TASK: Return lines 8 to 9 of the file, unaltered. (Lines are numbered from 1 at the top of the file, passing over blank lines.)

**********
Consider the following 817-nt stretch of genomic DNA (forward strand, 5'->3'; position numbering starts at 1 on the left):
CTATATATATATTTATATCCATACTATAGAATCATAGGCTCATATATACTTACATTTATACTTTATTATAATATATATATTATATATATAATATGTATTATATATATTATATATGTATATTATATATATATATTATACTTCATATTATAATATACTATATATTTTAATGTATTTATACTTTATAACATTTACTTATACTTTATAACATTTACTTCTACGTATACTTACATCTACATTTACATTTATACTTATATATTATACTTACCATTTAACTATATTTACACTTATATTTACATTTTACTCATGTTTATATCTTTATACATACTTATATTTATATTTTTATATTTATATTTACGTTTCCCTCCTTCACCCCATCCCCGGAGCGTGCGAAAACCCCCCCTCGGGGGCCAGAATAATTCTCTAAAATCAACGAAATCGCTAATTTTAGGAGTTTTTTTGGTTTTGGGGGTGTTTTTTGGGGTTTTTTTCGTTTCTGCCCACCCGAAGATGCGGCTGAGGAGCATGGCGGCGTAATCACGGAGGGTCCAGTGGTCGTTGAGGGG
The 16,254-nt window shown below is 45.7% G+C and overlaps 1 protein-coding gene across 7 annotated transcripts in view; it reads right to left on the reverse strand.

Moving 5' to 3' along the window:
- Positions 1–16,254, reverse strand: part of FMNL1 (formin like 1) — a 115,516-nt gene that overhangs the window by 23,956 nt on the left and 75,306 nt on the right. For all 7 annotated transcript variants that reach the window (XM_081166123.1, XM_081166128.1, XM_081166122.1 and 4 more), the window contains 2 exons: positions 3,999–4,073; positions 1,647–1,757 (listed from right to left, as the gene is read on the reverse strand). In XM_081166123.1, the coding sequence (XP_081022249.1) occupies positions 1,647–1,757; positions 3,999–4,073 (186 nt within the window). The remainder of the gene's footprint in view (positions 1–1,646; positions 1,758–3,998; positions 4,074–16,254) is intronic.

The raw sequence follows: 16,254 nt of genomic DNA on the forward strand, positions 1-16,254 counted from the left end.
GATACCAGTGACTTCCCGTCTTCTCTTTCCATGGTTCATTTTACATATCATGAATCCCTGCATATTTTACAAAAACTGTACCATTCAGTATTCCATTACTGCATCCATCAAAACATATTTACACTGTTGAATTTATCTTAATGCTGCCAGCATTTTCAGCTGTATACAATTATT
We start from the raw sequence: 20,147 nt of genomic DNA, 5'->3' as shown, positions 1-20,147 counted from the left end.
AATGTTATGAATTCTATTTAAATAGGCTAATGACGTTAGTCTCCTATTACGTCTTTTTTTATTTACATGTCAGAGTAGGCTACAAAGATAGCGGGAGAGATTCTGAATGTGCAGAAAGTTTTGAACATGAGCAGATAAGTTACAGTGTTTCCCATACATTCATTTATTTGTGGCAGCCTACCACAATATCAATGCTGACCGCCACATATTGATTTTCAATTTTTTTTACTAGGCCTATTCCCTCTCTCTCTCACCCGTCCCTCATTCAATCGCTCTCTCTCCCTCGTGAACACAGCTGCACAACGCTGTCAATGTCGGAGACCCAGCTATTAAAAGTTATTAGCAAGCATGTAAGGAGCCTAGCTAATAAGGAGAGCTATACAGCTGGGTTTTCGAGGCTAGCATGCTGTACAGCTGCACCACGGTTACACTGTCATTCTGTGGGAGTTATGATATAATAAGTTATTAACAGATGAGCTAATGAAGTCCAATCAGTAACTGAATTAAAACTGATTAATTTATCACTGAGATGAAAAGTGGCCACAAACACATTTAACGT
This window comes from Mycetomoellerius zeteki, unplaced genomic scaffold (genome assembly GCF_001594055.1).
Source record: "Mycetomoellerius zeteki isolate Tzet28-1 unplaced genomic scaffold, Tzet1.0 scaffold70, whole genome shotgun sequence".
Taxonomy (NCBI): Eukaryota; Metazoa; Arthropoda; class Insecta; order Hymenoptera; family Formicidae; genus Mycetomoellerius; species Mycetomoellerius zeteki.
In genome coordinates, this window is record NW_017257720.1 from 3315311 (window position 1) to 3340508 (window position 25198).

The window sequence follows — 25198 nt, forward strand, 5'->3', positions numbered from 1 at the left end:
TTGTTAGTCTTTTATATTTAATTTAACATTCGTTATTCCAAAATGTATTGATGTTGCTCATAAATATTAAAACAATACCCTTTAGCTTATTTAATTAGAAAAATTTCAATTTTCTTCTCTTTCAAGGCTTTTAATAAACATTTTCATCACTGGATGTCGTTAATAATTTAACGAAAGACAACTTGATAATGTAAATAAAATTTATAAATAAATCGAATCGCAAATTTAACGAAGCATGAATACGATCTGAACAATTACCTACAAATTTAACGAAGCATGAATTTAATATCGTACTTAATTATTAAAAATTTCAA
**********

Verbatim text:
We start from the raw sequence: 20,147 nt of genomic DNA, 5'->3' as shown, positions 1-20,147 counted from the left end.
AATGTTATGAATTCTATTTAAATAGGCTAATGACGTTAGTCTCCTATTACGTCTTTTTTTATTTACATGTCAGAGTAGGCTACAAAGATAGCGGGAGAGATTCTGAATGTGCAGAAAGTTTTGAACATGAGCAGATAAGTTACAGTGTTTCCCATACATTCATTTATTTGTGGCAGCCTACCACAATATCAATGCTGACCGCCACATATTGATTTTCAATTTTTTTTACTAGGCCTATTCCCTCTCTCTCTCACCCGTCCCTCATTCAATCGCTCTCTCTCCCTCGTGAACACAGCTGCACAACGCTGTCAATGTCGGAGACCCAGCTATTAAAAGTTATTAGCAAGCATGTAAGGAGCCTAGCTAATAAGGAGAGCTATACAGCTGGGTTTTCGAGGCTAGCATGCTGTACAGCTGCACCACGGTTACACTGTCATTCTGTGGGAGTTATGATATAATAAGTTATTAACAGATGAGCTAATGAAGTCCAATCAGTAACTGAATTAAAACTGATTAATTTATCACTGAGATGAAAAGTGGCCACAAACACATTTAACGT